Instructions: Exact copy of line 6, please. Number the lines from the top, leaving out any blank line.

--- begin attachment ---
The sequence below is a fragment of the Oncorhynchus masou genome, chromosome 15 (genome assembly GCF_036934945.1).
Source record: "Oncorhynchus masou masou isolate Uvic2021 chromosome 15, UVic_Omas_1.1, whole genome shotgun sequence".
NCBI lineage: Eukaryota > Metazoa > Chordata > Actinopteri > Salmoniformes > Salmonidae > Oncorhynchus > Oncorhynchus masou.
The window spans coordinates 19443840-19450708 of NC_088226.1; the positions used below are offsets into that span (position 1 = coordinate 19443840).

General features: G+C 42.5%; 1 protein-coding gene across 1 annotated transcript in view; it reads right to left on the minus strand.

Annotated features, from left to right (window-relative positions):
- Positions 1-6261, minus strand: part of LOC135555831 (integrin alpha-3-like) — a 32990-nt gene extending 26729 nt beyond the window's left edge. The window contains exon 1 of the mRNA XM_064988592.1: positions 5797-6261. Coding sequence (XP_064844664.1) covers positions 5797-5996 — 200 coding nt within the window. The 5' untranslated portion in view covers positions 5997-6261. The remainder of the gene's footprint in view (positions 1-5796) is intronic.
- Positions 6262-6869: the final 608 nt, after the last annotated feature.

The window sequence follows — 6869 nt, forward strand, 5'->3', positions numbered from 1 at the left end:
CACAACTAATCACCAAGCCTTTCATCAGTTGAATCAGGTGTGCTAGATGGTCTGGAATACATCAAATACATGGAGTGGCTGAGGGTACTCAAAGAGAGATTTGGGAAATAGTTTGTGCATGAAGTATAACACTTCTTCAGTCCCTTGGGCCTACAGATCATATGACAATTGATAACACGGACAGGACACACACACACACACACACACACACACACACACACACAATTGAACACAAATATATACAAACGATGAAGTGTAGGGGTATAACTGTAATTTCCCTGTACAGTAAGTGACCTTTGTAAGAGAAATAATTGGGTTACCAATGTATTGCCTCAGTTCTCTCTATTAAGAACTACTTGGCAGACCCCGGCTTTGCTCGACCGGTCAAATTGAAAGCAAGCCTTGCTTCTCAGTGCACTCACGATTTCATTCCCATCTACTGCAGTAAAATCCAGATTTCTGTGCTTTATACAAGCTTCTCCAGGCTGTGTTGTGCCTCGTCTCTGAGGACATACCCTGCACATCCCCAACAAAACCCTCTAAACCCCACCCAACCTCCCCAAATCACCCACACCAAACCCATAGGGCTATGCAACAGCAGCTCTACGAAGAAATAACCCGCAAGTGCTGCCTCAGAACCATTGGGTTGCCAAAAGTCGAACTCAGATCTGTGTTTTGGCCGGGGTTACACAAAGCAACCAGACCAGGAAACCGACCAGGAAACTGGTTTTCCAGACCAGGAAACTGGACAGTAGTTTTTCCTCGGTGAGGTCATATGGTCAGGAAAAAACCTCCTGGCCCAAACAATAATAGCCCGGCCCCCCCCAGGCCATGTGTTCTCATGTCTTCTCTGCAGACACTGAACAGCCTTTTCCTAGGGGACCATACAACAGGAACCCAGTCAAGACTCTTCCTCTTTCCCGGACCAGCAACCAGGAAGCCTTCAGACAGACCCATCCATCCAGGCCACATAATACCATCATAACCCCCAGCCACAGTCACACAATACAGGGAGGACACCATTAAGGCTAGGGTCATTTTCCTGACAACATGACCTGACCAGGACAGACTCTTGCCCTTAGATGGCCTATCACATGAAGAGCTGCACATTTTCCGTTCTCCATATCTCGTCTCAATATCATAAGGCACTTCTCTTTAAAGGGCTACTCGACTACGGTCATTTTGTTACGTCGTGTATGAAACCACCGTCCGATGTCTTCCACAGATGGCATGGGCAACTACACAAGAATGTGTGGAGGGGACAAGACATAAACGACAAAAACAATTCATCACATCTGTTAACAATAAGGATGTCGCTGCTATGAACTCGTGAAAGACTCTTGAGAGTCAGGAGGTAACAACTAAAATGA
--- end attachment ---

Annotated features, from left to right (window-relative positions):